One incident--when I was working the games room--I don't know if it was the same weekend as Woodstock or what--when people in the games room would take out pool equipment [for] billiards, they'd have to give their ID card. A guy came in. We had a time limit. That's what it was. We had a time limit. You could only keep the tables for so long because other students wanted to use them, and you were supposed to surrender your student ID until you checked in the equipment. So, this one guy didn't give me his ID. He gave me some other ID. I said, "Okay." So, he finishes his game. I called him in. There was a list, I remember. There was a list you had to sign with your name on it. It was a famous pool player, which I think The Hustler was based on, with Paul Newman, Willie Mosconi. Willie Mosconi and the other guy were big pool players at the time. Anyway, this guy comes in. He didn't have his ID. That's what it was; I took his driver's license or something. He happened to live up near Livingston Campus someplace. He signed himself in as only "Mosconi" on the list. I call him in. "No, I'm not turning my stuff in. I'm going to keep playing." I said, "Okay. We have a right to hold your ID if you don't turn in your equipment." Well, he started arguing that he can't get back home without his driver's license. He jumps over the counter after me. Luckily, we talked it out. We had a little scuffle, and the manager came down and talked to him. That was the end of that.
SI: It is interesting you bring that up. I was looking at another interview, and they said Mosconi actually came to campus and gave a demonstration.
RF: He may have. This guy, instead of saying Willie Mosconi, I said, "Willie Masconi," and he came up, yelling and screaming, "It's supposed to be Willie Mosconi. That's my name." I said, "Yes, I know it's your name, sure, right." [laughter]
SI: Do you remember any acts or bands or speakers that came to campus that you went to see?
RF: One thing, and my mother got the biggest kick out of this, at graduation, the university, they've always had funding fights with the state over whether the state is going to provide enough money or whatever. [William T.] Cahill was governor at the time, and he was particularly stingy to Rutgers. He wouldn't give Rutgers anything. Well, the people that were graduating, somehow, we got together with the other Rutgers schools that were graduating. Everybody used to graduate at the same time in Rutgers Stadium. They were giving Cahill an honorary degree. We decided, when they announced Cahill's name, we were going to turn our backs on him. We had like five hundred people turn their backs on the governor when he was getting his honorary degree. I thought my mother would be mad, but she got the biggest kick out of that, that we turned our back on the governor. [laughter]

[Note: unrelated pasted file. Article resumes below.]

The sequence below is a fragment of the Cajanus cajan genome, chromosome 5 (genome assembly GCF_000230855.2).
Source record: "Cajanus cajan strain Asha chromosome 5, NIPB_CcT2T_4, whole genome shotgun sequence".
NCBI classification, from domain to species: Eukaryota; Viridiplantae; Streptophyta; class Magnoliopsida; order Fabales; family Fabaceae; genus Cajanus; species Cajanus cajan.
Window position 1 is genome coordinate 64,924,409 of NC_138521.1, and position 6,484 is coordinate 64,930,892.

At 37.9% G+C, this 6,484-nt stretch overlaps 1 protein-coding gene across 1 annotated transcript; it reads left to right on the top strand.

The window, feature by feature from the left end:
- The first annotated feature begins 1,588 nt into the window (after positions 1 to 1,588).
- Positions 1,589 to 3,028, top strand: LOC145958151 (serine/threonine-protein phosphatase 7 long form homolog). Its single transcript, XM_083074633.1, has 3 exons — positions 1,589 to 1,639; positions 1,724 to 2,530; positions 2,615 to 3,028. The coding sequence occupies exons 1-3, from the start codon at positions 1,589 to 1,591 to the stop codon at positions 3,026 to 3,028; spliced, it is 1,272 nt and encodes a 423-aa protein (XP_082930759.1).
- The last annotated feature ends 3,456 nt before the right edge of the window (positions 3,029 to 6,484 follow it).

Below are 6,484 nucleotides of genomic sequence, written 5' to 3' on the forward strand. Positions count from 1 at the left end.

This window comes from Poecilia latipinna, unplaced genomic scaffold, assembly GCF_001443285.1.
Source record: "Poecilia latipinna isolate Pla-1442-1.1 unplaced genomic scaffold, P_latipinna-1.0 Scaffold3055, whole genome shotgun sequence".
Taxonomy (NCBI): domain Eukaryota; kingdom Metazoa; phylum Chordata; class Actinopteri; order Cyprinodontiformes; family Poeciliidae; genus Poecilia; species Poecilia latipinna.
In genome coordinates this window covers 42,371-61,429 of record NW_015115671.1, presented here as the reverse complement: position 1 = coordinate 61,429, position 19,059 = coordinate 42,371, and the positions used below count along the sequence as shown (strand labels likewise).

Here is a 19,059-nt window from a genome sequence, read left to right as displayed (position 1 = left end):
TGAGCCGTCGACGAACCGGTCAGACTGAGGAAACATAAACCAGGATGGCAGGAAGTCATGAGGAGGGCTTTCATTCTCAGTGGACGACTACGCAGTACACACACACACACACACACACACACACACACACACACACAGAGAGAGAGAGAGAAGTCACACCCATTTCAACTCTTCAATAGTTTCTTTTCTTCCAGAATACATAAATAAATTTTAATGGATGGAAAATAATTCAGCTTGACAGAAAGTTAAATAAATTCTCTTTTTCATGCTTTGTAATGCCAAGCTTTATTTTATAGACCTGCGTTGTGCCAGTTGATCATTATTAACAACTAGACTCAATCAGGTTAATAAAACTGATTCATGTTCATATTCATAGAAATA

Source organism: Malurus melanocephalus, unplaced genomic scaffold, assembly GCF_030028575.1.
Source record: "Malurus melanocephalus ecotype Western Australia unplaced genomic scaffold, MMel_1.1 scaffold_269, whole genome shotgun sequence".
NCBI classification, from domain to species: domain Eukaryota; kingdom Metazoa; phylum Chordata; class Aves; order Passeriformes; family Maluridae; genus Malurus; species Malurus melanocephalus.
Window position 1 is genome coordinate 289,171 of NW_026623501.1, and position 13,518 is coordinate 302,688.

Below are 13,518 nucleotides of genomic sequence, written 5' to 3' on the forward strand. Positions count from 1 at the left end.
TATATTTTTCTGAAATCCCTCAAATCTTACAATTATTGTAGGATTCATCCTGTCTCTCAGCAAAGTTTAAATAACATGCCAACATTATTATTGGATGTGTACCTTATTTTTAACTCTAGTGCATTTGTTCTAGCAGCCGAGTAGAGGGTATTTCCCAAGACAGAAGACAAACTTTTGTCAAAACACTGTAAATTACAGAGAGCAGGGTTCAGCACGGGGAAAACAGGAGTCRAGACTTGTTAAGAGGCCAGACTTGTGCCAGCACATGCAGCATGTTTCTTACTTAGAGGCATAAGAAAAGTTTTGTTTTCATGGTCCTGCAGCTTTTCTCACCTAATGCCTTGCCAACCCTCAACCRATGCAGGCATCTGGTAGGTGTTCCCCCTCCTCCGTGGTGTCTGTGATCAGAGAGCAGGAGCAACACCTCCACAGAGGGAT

SI: That just came around by word of mouth.
RF: I don't recall how it got out, but somehow they got out the word that we were going to all turn our backs. Maybe it was that day or something. By the way, talk about the demonstrators, a friend of mine--very similar to some of the stuff that's happening now--he was in a demonstration against the war in Rutgers Stadium, and a National Guard guy wanted to Mace him. Instead of just Macing him from the back, he grabbed the front of his face--and this guy had eye troubles to begin with--and sprayed the Mace right into his face, and it got a lot worse after that incident.
SI: If there is anything else you would like to add, feel free, but I think we have covered everything on my list. If there is anything else you want to talk about down the road, you can always let me know, and we can do another session. Also, when you get the transcript, you may want to add some things, or that may jog your memory about other things you want to add. Particularly with this web setup, it's easy to do a very brief interview. If you have even just a few stories that you want to add, you can do that. Thank you very much. I really appreciate all your time today.
RF: Thank you.
SI: We went up to about the time that we allotted. I appreciate it.
RF: Did a lot of my classmates participate?
SI: A good number so far. I think as more interviews are done, and particularly when they get put online, more people will get involved.
RF: George Trapp, one of my classmates, was an interesting guy, who had a career in PR.
SI: Yes, I spoke with him. Hopefully, it will get out through the alumni stuff.
RF: Yes. He had something to do with Madison Square Park in New York City when he was in PR [public relations].
SI: If you happen to talk to anybody and they are interested, feel free to let them know that we are interested in interviewing them.
RF: One in my classmates, who through high school, we were always hanging out together, his name is Orlando Estrada, not a real outstanding student. I didn't think he was particularly interested in history or politics. After we graduated--he was from Cuba, he was very interested in Latin American affairs, of course--he went to work for the State Department and had a career for the State Department for twenty or thirty years. When they had the evacuation of Haiti with all the dictators, he led that evacuation. I touched base with him recently. In fact, he was so good with the State Department, after he retired, they asked him to come back. That was interesting.
SI: If you want to mention this to him, that would be great.
RF: He may have gone to UVA [University of Virginia] or something. I don't know if he went to Rutgers.
SI: Well, thank you very much. I am going to stop the recording now.
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Transcribed by Jesse Braddell 9/29/2020
Reviewed by Molly Graham 12/3/2020
Reviewed by Kathryn Tracy Rizzi 12/11/2020
Reviewed by Robert Faszczewski 12/17/2020
Reviewed by Kathryn Tracy Rizzi 1/8/2021